Bleak investment future with Labour
The Labour Party was in an upbeat mood yesterday as it
looked ahead with optimism, in the belief that next Sunday will turn
out to be a sure victory for them.
If the soundings turn out to be true then one should expect Malta to
face a bleak future, with three respectable credit rating agencies stating
in no uncertain terms that Maltas credit rating would be lowered
as a result a sign that would lead to less investment across
The credit ratings are linked to Maltas accession to the European
Union, but they also look at the government strategy in fighting the
The reports and analysis were carried out before the final decision
by the Labour Party to do away with Lm81 funding from the EU, and an
additional Lm9 million. Added to this is the fact that Lm25 million
would have to be removed from the revenue flow in the first two months,
The latter being the MLPs electoral commitment to pardon two months
income tax for practically the entire working population,
Labour leader Alfred Sant has shot down concern about the importance
of credit ratings, describing them as reports rolling out like cheesecakes.
Nonetheless, the conclusions in many of the reports have been used by
many of his faithful lieutenants to illustrate the deficiencies in the
governments fiscal deadline implementation.
A report by Standard & Poor's Ratings Services had reaffirmed its
A/A-1 foreign currency and AA-/A-1+ local currency ratings on Malta,
saying the outcome of the referendum in favour of EU membership "reflects
expectations that fiscal consolidation and progress with structural
reforms will continue". The outlook is stable.
"The first true test of popular support for EU membership, the
referendum result, not only gives increased legitimacy to the government's
structural reform agenda but also creates an opportunity to quicken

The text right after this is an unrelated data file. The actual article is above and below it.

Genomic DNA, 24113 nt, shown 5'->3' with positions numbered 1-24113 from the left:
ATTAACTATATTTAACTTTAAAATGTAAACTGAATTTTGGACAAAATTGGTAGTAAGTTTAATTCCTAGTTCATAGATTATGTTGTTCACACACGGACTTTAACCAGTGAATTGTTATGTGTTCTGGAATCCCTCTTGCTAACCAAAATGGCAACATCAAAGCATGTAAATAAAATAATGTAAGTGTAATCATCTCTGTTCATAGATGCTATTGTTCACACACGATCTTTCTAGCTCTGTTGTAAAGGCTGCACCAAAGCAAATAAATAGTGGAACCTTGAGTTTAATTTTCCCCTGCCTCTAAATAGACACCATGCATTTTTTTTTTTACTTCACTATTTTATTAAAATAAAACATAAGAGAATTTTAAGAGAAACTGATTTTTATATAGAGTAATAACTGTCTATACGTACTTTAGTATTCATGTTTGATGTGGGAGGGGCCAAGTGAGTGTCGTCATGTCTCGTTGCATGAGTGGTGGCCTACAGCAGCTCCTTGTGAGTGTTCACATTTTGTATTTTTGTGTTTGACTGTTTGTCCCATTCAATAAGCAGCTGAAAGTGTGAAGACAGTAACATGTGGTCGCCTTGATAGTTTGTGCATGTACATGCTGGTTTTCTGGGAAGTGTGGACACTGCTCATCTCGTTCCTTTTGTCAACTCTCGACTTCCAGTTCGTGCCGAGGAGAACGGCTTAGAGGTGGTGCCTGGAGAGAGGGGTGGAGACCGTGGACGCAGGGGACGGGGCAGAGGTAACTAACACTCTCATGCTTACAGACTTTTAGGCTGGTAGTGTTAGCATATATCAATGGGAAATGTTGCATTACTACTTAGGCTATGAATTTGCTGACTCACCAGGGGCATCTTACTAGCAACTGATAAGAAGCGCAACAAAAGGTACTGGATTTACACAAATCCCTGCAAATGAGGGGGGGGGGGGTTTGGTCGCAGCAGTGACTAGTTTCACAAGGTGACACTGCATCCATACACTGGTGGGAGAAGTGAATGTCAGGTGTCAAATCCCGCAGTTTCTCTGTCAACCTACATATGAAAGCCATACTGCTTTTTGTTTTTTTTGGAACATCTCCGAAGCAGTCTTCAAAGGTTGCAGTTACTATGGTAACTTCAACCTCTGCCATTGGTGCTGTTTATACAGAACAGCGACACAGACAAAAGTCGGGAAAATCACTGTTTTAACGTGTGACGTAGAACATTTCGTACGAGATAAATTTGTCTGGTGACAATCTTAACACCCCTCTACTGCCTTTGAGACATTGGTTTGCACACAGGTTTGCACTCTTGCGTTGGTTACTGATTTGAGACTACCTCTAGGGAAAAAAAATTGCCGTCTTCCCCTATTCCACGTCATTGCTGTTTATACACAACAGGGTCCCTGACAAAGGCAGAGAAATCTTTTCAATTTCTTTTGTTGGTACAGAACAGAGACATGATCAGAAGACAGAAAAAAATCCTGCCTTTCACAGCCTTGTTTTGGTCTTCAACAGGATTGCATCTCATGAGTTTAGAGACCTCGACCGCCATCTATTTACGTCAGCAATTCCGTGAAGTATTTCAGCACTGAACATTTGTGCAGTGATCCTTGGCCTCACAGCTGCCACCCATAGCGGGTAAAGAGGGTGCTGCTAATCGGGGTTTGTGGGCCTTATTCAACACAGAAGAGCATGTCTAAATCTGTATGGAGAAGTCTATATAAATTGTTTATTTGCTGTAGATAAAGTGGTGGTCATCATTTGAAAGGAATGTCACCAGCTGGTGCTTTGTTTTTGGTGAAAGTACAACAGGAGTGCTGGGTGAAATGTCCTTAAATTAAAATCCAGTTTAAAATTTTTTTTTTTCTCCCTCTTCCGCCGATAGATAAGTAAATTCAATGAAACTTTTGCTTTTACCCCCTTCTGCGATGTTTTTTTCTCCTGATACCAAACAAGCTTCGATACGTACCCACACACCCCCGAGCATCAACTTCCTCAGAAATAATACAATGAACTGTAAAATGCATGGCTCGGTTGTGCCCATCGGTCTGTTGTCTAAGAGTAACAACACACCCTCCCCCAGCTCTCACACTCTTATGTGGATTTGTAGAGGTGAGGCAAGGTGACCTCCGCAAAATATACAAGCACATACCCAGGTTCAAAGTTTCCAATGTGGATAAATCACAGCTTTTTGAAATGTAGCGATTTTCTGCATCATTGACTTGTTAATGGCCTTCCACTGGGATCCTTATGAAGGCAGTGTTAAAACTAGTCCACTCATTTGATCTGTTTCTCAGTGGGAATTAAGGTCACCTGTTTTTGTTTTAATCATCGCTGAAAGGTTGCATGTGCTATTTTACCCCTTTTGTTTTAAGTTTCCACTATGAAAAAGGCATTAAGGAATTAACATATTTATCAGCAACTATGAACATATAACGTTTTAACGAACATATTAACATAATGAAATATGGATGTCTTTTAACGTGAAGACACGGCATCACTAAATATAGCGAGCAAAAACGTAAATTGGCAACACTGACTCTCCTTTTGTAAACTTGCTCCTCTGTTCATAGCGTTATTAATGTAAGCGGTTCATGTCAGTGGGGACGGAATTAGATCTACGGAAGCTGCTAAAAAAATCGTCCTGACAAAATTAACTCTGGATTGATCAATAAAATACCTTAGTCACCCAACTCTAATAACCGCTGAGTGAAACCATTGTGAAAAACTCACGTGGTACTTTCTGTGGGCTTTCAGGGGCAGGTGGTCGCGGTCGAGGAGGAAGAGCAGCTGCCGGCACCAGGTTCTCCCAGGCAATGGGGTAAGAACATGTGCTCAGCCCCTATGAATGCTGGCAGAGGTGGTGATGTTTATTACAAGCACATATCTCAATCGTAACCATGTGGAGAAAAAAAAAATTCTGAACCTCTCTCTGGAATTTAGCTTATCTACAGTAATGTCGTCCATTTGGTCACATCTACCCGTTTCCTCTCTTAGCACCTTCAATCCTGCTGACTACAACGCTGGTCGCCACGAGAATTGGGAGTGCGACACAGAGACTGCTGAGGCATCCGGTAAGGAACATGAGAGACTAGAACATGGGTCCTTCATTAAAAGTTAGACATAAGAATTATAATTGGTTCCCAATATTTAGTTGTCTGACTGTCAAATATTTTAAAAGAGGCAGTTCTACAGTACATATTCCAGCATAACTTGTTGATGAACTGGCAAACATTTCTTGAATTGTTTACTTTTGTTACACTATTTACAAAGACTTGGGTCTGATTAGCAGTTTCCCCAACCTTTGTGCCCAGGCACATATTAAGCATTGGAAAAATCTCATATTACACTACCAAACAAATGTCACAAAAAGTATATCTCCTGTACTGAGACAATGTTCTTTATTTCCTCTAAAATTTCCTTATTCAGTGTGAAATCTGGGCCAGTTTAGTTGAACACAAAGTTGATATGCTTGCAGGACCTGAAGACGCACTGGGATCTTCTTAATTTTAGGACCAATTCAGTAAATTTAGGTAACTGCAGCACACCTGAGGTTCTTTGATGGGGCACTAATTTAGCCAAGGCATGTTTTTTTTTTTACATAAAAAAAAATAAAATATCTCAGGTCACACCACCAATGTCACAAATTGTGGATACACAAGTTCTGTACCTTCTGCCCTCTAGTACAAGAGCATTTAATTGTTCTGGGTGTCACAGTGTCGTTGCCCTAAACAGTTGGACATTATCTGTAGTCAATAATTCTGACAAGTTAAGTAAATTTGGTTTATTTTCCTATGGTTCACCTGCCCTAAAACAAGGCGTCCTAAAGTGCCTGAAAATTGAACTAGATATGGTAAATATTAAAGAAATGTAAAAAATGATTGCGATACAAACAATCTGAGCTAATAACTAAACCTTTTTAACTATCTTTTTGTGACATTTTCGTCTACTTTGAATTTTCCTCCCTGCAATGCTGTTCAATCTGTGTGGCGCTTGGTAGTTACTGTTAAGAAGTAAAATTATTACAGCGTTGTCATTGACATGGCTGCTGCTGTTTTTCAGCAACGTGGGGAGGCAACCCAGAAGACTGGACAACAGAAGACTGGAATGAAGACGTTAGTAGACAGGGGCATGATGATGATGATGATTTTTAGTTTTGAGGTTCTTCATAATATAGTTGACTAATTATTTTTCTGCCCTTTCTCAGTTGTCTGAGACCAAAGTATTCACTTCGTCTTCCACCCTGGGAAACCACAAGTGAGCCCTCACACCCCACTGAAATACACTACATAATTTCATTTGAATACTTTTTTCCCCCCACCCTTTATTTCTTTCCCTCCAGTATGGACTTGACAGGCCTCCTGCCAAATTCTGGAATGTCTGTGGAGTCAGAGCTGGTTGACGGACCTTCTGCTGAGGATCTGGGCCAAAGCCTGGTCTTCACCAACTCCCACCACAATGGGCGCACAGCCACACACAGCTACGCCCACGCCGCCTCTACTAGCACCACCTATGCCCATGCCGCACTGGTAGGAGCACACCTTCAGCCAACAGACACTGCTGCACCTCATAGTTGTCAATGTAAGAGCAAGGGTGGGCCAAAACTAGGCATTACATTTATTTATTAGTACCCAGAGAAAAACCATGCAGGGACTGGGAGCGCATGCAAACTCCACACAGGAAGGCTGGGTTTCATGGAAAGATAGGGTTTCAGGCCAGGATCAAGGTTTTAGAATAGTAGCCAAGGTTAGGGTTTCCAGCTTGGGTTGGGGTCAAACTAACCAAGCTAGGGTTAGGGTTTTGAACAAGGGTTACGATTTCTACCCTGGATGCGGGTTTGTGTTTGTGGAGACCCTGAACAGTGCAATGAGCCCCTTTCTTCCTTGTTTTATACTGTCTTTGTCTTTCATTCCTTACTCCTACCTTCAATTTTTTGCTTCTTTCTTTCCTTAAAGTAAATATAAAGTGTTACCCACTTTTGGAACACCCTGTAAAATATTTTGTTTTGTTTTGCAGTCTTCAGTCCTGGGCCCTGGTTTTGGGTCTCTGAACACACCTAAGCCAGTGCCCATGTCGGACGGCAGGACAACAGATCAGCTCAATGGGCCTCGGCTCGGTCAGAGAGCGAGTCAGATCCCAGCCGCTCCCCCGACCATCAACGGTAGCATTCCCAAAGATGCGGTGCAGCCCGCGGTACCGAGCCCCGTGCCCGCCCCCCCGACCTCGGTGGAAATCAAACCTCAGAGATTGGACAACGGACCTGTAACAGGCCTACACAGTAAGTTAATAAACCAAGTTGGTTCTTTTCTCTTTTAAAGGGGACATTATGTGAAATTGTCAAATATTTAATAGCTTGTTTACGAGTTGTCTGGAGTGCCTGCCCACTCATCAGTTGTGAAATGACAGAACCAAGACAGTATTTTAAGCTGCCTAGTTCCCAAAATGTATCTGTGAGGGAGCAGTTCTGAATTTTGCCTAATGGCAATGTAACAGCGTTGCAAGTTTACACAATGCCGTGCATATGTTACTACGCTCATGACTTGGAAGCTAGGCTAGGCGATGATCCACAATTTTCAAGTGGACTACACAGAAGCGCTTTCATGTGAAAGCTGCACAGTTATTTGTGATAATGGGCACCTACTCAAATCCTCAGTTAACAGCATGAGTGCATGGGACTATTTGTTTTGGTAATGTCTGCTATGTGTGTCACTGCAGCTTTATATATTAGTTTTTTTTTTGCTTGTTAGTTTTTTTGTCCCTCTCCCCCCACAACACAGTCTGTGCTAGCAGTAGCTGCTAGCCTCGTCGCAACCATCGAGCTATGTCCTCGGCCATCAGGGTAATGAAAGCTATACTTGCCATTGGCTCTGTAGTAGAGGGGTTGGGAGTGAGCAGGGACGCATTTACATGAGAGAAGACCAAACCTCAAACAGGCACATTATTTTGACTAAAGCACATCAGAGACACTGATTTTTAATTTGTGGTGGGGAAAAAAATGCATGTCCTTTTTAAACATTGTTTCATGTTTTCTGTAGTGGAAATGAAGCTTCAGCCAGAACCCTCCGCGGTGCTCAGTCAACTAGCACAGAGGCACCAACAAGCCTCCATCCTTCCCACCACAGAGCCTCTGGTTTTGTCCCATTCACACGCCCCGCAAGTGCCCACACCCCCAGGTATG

the pace of reform," one Standard & Poor's credit analyst said.
"Further measures to deregulate, liberalise and privatise key sectors
of the Maltese economy are central to safeguarding external competitiveness
and strengthening the economy's capacity to adjust to economic shocks."
The agency observed that the government and the opposition, however,
remained polarised over the issue of EU membership.
"Although the referendum result has lent additional political weight
to the government's pro-EU stance, the next general election will give
the MLP and the rest of the no lobby an opportunity to reverse the result,
which is non-binding: the vote in favour of membership was only achieved
with a 54 per cent majority on a 91 per cent turnout.
"EU aspirations have provided an important anchor to the government's
increasingly prudent macroeconomic policy approach, which has allowed
for continued progress with structural and institutional reforms. Should
an MLP government be elected and withdraw Malta from the EU accession
process, the pace of reform could slow."
Another credit rating agency, Fitch, said that staying out of the EU
could lead to Malta's international credit rating being downgraded.
A no vote was likely to initially lead to a negative rating watch, and
a "very possible" downgrade within months or a year, according
to Fitch's sovereign ratings managing director and Malta analyst.
He did point out, however, that giving the thumbs down to EU membership
would not automatically lead to a downgrade. Likewise, membership would
not mean an automatic upgrade.
"But it's obvious that the EU membership process has led to the
modernisation of the economy. And the reintroduction of protectionism
would be very bad news," he told the press.
Other rating agencies, like Moody's, have also in the past closely linked
Malta's credit rating and investor outlook to the island's EU accession
Credit ratings show the government's willingness and ability
to meet its financial obligations.
A spokesman said the London-based said the rating agency was treating